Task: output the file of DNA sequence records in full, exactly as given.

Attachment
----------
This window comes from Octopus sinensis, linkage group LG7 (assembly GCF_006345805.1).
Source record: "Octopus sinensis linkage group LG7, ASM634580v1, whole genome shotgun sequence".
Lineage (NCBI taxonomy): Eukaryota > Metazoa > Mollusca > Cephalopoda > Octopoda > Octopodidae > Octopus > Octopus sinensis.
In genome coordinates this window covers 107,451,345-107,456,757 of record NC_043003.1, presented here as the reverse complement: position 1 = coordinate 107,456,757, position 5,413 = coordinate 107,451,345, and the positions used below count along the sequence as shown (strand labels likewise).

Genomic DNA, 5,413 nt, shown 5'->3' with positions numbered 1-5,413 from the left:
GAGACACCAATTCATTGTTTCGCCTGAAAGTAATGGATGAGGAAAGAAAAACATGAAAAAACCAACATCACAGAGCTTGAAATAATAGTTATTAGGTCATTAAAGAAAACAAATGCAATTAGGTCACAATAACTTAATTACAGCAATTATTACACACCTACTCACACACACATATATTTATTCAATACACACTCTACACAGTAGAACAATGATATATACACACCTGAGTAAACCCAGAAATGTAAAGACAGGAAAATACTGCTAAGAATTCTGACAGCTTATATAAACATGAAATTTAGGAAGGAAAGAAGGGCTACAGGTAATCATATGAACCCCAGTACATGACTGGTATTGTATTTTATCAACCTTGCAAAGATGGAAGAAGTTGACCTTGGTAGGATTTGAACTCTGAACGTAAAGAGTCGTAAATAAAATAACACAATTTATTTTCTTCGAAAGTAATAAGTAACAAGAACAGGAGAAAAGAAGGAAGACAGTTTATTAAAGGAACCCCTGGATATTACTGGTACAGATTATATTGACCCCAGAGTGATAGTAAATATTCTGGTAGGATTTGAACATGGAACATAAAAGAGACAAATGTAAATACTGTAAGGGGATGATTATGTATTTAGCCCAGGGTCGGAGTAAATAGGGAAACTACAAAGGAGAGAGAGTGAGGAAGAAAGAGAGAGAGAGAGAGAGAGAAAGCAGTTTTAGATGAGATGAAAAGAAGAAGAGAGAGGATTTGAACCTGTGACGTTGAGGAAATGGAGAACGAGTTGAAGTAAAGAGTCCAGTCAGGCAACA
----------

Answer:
This window comes from Octopus sinensis, linkage group LG7 (assembly GCF_006345805.1).
Source record: "Octopus sinensis linkage group LG7, ASM634580v1, whole genome shotgun sequence".
Lineage (NCBI taxonomy): Eukaryota > Metazoa > Mollusca > Cephalopoda > Octopoda > Octopodidae > Octopus > Octopus sinensis.
In genome coordinates this window covers 107,451,345-107,456,757 of record NC_043003.1, presented here as the reverse complement: position 1 = coordinate 107,456,757, position 5,413 = coordinate 107,451,345, and the positions used below count along the sequence as shown (strand labels likewise).

Genomic DNA, 5,413 nt, shown 5'->3' with positions numbered 1-5,413 from the left:
GAGACACCAATTCATTGTTTCGCCTGAAAGTAATGGATGAGGAAAGAAAAACATGAAAAAACCAACATCACAGAGCTTGAAATAATAGTTATTAGGTCATTAAAGAAAACAAATGCAATTAGGTCACAATAACTTAATTACAGCAATTATTACACACCTACTCACACACACATATATTTATTCAATACACACTCTACACAGTAGAACAATGATATATACACACCTGAGTAAACCCAGAAATGTAAAGACAGGAAAATACTGCTAAGAATTCTGACAGCTTATATAAACATGAAATTTAGGAAGGAAAGAAGGGCTACAGGTAATCATATGAACCCCAGTACATGACTGGTATTGTATTTTATCAACCTTGCAAAGATGGAAGAAGTTGACCTTGGTAGGATTTGAACTCTGAACGTAAAGAGTCGTAAATAAAATAACACAATTTATTTTCTTCGAAAGTAATAAGTAACAAGAACAGGAGAAAAGAAGGAAGACAGTTTATTAAAGGAACCCCTGGATATTACTGGTACAGATTATATTGACCCCAGAGTGATAGTAAATATTCTGGTAGGATTTGAACATGGAACATAAAAGAGACAAATGTAAATACTGTAAGGGGATGATTATGTATTTAGCCCAGGGTCGGAGTAAATAGGGAAACTACAAAGGAGAGAGAGTGAGGAAGAAAGAGAGAGAGAGAGAGAGAGAAAGCAGTTTTAGATGAGATGAAAAGAAGAAGAGAGAGGATTTGAACCTGTGACGTTGAGGAAATGGAGAACGAGTTGAAGTAAAGAGTCCAGTCAGGCAACA